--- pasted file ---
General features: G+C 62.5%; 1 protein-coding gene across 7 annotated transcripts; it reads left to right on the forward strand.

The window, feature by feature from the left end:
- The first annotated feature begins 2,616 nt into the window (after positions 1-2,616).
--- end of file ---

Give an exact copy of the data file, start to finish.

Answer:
General features: G+C 62.5%; 1 protein-coding gene across 7 annotated transcripts; it reads left to right on the forward strand.

The window, feature by feature from the left end:
- The first annotated feature begins 2,616 nt into the window (after positions 1-2,616).